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Motion: 4

Motion indicates change over time. Motion can indicate change of position or the ‘movement’ of a figure within the visual field, and motion can indicate change of size or the growth of a figure within the visual field. It is important to note that motion does not equate time and time does not equate motion; a figure could be stationary within the visual field over time and thus no motion occurs. Motion is typically described in terms of velocity, acceleration, displacement (change of position), and time.

Applied Concept: This can either be actual movement or it can be implied movement. The arrangement of the elements of an image can create a sense of motion; the placement of lines, shapes, and textures cause the eye to move around the work or produce the illusion of action.


Motion is a 'low-level' aspect of visual perception. Awareness of motion occurs shortly after brightness awareness, which is the first level of perceptual awareness. As such, motion is regarded as one of the primary structures in creating figures.

Motion can be described by using the various descriptors: size, proportion, shape, position, direction, orientation, texture, speed, and stasis. In the case of motion, any change in descriptor can be described. If a descriptor is unchanged, motion is not occurring and therefore it can be described without referring to motion at all. While this may seem obvious, there can be a tendency to describe various shapes present in a movie, for example, in relation to motion even when there is no motion.

Size

Size
In this example, the square to the left becomes the primary figure within the sequence because of motion. The motion is a change of size from small to large and back again. If you stop the movie at the beginning or end, there is no clear primary figure due to all three squares being fundamentally identical (except for different positions).


Proportion

Proportion
In this example, the square to the left becomes the primary figure within the sequence because of motion. The motion is a change of proportion from a square to a vertical rectangle, back to a square, then to a horizontal rectangle. While there might be a tendency to describe this as a change of size, the area of the shape is unchanged. If the square was 1 square inch in volume, the change in proportion retains the 1 square inch of volume. It should be noted, however, that it IS a change in size as well because the shape becomes narrower or wider, but the more specific descriptor is Proportion.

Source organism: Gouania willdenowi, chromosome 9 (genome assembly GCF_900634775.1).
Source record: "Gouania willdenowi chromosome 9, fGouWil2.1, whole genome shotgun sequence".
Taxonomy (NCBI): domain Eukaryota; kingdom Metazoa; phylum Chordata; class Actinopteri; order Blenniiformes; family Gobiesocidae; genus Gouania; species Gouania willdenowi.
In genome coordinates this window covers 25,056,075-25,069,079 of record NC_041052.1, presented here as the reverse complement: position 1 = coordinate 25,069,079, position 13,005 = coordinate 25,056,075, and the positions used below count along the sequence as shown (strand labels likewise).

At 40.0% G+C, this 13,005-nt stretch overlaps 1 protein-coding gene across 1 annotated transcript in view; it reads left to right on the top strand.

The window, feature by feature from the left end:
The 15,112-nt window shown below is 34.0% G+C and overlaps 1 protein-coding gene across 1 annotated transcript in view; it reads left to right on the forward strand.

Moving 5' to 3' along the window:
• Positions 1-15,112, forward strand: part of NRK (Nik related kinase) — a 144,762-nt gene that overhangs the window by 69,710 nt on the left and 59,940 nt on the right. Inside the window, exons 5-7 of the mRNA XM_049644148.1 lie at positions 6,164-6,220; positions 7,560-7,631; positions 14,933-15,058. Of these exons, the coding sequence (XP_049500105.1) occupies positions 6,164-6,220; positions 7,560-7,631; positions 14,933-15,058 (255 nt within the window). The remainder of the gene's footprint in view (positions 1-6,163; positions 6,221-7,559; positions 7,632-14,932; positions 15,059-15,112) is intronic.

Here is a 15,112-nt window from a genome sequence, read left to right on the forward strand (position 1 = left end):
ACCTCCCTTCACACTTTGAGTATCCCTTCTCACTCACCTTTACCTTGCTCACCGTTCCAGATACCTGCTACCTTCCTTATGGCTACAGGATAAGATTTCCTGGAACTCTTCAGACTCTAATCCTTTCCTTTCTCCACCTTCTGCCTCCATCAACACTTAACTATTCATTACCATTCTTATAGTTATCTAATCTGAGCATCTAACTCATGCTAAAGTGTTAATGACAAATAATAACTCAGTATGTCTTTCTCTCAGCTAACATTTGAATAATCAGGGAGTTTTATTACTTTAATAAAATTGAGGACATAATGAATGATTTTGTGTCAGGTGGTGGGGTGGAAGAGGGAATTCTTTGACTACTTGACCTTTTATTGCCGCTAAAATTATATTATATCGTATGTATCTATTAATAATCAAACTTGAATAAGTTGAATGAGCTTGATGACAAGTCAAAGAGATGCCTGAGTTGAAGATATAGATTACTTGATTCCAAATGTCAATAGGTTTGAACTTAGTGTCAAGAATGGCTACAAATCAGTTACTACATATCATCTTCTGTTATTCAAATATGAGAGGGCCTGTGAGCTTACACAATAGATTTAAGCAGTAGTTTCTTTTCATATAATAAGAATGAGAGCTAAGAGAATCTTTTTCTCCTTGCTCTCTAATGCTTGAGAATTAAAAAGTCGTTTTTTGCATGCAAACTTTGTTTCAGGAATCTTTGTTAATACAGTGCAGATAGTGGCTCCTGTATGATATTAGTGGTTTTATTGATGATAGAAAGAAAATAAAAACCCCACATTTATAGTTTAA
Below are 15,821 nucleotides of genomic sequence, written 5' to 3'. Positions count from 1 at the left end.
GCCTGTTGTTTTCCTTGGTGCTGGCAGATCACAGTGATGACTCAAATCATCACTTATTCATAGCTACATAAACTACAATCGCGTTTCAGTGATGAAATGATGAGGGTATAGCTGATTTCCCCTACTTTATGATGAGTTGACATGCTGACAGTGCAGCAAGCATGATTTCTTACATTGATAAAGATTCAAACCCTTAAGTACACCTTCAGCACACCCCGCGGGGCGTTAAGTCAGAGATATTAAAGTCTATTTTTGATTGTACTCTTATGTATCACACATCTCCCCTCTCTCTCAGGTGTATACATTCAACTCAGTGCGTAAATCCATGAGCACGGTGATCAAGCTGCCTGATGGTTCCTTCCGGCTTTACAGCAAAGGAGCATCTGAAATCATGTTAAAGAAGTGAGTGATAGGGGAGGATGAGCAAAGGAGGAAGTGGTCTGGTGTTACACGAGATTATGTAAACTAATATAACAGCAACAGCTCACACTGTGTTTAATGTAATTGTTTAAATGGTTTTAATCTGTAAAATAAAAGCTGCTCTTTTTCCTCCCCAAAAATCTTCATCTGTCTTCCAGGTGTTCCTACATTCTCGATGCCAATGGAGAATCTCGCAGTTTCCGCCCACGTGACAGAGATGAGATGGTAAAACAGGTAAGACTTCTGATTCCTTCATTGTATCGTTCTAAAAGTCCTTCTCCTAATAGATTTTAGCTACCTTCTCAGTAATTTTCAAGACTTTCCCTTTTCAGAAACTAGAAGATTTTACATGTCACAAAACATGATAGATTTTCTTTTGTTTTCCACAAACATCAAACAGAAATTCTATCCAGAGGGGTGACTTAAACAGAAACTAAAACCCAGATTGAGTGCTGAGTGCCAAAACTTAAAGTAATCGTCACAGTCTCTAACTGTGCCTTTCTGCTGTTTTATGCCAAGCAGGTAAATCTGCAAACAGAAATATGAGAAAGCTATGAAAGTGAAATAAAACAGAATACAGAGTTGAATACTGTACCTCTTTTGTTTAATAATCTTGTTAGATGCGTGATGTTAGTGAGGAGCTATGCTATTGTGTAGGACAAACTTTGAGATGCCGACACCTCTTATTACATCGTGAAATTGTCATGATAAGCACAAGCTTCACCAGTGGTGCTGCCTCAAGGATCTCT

If you stop the movie at the beginning or end, there is no clear primary figure due to all three squares being fundamentally identical (except for different positions).


Shape

Shape
In this example, the shape to the left becomes the primary figure within the sequence because of motion. The motion is a change of shape from a square to (roughly) a circle and back again. If you stop the movie at the beginning or end, there is no clear primary figure due to all three squares being fundamentally identical (except for different positions).


Position

Position
In this example, the square in the center becomes the primary figure within the sequence because of motion. The motion is a change of position, moving up and down. Once again, if you stop the movie at the beginning or end, there is no clear primary figure due to all three squares being fundamentally identical (except for different positions).


Direction

Direction
In this example, the square in the center becomes the primary figure within the sequence because of motion. The motion is a change of direction, rotating clockwise and counterclockwise. Once again, if you stop the movie at the beginning or end, there is no clear primary figure due to all three squares being fundamentally identical.


Orientation

Orientation
In this example, the square to the right becomes the primary figure within the sequence because of motion. The motion is a change of orientation. Orientation requires a sense of top/bottom, front/back, or left/right. A series of three squares would not illustrate orientation because there is no distinct top or bottom, front or back, left or right. The faces of the cube are colored differently to provide some sense of facing -- red is front-back, green is top-bottom, and blue is left-right. Once again, if you stop the movie at the beginning or end, there is no clear primary figure due to all three squares being fundamentally identical.


Texture

Texture
In this example, the square in the center becomes the primary figure within the sequence because of motion. The motion is a change of texture. The overall brightness and hue of the squares remains constant but the texture changes over time. If you stop the movie at the beginning or end, there is no clear primary figure due to all three squares being fundamentally identical, with slight texture variations.


Speed

Spped
In this example, the square to the right becomes the primary figure within the sequence because of motion. The motion is a change of speed and the speed is based on a motion of changing direction (rotation, in this case). All three squares are rotating clockwise, but because the right square is rotating much faster, it becomes discontinuous.


Stasis

Stasis
In this example, the square to the far left becomes the primary figure within the sequence because of stasis. Stasis is an explicit example of speed motion. Stasis is the absence of motion when there is other motion occurring. While a painting could be described as being in stasis, because there is no other motion inherent in the painting, stasis would not be applicable. In this example, all of the squares are moving except the square to the far left. The motion of the squares could be described as similar in direction and speed and more specifically, motion of position.


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